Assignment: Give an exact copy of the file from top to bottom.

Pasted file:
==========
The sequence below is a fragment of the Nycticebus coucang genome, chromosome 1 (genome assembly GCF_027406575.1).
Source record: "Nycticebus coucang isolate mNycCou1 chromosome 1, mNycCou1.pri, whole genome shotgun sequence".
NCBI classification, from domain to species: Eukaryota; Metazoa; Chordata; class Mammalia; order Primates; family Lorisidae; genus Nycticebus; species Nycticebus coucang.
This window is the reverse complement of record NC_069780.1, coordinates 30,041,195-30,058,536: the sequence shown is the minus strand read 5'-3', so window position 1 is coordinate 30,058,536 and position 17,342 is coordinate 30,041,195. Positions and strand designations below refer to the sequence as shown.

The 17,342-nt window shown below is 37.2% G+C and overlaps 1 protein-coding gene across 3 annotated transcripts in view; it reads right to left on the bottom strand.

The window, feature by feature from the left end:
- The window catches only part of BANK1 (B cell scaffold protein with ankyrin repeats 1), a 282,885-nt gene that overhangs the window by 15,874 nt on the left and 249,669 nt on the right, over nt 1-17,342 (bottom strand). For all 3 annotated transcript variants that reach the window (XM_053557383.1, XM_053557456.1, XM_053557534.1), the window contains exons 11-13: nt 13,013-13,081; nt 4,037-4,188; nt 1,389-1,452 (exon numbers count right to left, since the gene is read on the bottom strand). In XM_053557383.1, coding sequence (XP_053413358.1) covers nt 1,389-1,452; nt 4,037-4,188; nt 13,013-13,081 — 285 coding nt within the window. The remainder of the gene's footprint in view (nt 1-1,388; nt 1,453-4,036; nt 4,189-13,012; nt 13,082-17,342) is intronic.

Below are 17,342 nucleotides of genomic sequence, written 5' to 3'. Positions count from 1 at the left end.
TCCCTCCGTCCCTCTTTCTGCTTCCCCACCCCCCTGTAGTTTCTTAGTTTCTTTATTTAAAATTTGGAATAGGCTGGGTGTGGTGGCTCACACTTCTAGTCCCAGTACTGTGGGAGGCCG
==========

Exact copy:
The sequence below is a fragment of the Nycticebus coucang genome, chromosome 1 (genome assembly GCF_027406575.1).
Source record: "Nycticebus coucang isolate mNycCou1 chromosome 1, mNycCou1.pri, whole genome shotgun sequence".
NCBI classification, from domain to species: Eukaryota; Metazoa; Chordata; class Mammalia; order Primates; family Lorisidae; genus Nycticebus; species Nycticebus coucang.
This window is the reverse complement of record NC_069780.1, coordinates 30,041,195-30,058,536: the sequence shown is the minus strand read 5'-3', so window position 1 is coordinate 30,058,536 and position 17,342 is coordinate 30,041,195. Positions and strand designations below refer to the sequence as shown.

The 17,342-nt window shown below is 37.2% G+C and overlaps 1 protein-coding gene across 3 annotated transcripts in view; it reads right to left on the bottom strand.

The window, feature by feature from the left end:
- The window catches only part of BANK1 (B cell scaffold protein with ankyrin repeats 1), a 282,885-nt gene that overhangs the window by 15,874 nt on the left and 249,669 nt on the right, over nt 1-17,342 (bottom strand). For all 3 annotated transcript variants that reach the window (XM_053557383.1, XM_053557456.1, XM_053557534.1), the window contains exons 11-13: nt 13,013-13,081; nt 4,037-4,188; nt 1,389-1,452 (exon numbers count right to left, since the gene is read on the bottom strand). In XM_053557383.1, coding sequence (XP_053413358.1) covers nt 1,389-1,452; nt 4,037-4,188; nt 13,013-13,081 — 285 coding nt within the window. The remainder of the gene's footprint in view (nt 1-1,388; nt 1,453-4,036; nt 4,189-13,012; nt 13,082-17,342) is intronic.

Below are 17,342 nucleotides of genomic sequence, written 5' to 3'. Positions count from 1 at the left end.
TCCCTCCGTCCCTCTTTCTGCTTCCCCACCCCCCTGTAGTTTCTTAGTTTCTTTATTTAAAATTTGGAATAGGCTGGGTGTGGTGGCTCACACTTCTAGTCCCAGTACTGTGGGAGGCCG